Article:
What makes great newspaper design?

We speak to Emmet Smith, lead senior designer at The Washington Post, about the winners of the Society for Newspaper Design awards, and why design is an integral accomplice to words on a page.

© The Guardian
© The Guardian

In an age where news is constantly being condensed to 140 digital characters, what is it that still makes people pick up a printed newspaper? Design can be just as important as the words on the page. Here, we look at some examples of great newspaper design, as presented by the Society for News Design’s annual awards.

SND is an international organisation that looks to celebrate “visual journalism” and the judges whittled the 215 submissions for the World’s Best-Designed Newspapers award down to four winners.

Emmet Smith, lead senior designer at The Washington Post and a member of the judging panel, talks to us about why these publications stood out, and explains that the papers that prospered were the ones where “every design choice was firmly rooted in the story the paper was trying to tell”.

The submissions

Emmet Smith: “The very best entries were newspapers of serious intent that have all of the tools at their disposal – world-class photojournalism, illuminating graphic storytelling and strong navigation and typography. Their designers use those tools to tell stories in ways that engage, entertain and inform. Each of the 17 finalists had passionate advocates among the group of judges but the final four were unanimous selections, impressing our diverse group with their mastery of craft. The ones which worked best were those where every design choice was firmly rooted in the story the paper was trying to tell.”

© Dagens Nyheter
© Dagens Nyheter

Dagens Nyheter – Sweden

ES: “My favorite moment from Dagens Nyheter is a portrait of a Syrian refugee holding a photograph of her grandfather. How many times have we seen that picture of someone holding a photograph of a dead relative? It’s one of photojournalism’s great crutches. But the newspaper took it and made an incredibly moving portrait that feels entirely new and unique. It’s that ability to reinterpret and breathe life into traditional forms that sets Dagens Nyheter apart.”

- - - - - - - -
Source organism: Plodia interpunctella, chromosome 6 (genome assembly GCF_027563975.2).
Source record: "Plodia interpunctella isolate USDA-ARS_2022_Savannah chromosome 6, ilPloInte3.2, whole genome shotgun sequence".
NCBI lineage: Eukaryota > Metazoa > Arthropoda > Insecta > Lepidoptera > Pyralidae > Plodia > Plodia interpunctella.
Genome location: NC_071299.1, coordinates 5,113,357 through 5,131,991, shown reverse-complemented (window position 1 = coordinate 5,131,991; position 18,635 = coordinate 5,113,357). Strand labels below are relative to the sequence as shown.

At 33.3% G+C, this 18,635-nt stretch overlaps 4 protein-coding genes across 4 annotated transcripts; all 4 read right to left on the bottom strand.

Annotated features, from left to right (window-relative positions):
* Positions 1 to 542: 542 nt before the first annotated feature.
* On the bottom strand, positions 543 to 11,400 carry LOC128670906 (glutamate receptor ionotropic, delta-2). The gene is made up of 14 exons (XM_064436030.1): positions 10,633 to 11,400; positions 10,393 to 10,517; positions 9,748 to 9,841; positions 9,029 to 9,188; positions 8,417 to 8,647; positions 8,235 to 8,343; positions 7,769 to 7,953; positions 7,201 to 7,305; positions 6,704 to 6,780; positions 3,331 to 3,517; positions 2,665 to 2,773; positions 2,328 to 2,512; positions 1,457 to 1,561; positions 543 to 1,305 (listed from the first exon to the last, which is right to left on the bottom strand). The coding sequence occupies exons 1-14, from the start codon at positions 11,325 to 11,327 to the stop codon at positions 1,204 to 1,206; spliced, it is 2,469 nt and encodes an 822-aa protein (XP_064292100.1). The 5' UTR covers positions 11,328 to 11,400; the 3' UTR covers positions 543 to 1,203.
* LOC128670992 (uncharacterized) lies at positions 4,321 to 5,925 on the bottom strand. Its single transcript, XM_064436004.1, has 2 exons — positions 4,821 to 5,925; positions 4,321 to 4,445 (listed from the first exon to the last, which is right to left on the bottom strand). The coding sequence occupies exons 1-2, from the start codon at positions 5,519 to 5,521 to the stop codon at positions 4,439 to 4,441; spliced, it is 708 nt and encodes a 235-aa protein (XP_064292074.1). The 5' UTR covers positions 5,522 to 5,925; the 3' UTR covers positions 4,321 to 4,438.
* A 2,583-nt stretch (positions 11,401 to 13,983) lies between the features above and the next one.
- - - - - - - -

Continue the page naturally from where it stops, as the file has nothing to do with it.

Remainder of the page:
© De Morgen
© De Morgen

De Morgen – Belgium

ES: “De Morgen impressed us with its energy and the ways in which it maintains control of a huge amount of visual information. Most papers would crumble trying to hold so many threads together, but De Morgen comes to life.”

© Politiken
© Politiken

Politiken – Denmark

ES: “Politiken was possibly the most sure-footed publication we saw. No matter what it does, it is clear, confident and pitch-perfect. From front pages calling out the government on going to war to full pages featuring whimsical World Cup illustrations, it is bold, fearless and just about perfect.”

© The Guardian
© The Guardian

The Guardian – UK

ES: “The Guardian is a delight. Resolutely authoritative, and at times witty, its tone is manifested in its presentation. We loved the newspaper cover on the day of the Scotland referendum, and the paper’s understanding of the moment. The run up to the vote had been covered ad nauseum – very data-driven, in the weeds and focused on numbers to try and divine what might or might not happen. The Guardian’s cover had no stories – just a satellite image. That’s about as wide a shot as you’re going to get.”


Alongside Smith, the judging panel consisted of Fez Yazici, design director at Turkish newspaper Zaman, Anne Marie Owens, editor-in-chief at Toronto newspaper National Post, Tracy Collins, director of Phoenix-based design consultancy Gannett’s and Steve Cavendish, news editor at arts and entertainment online magazine Nashville Scene. Smith leaves his role as lead senior designer at the Washington Post on Friday and will go on to become creative director at National Geographic magazine next week.

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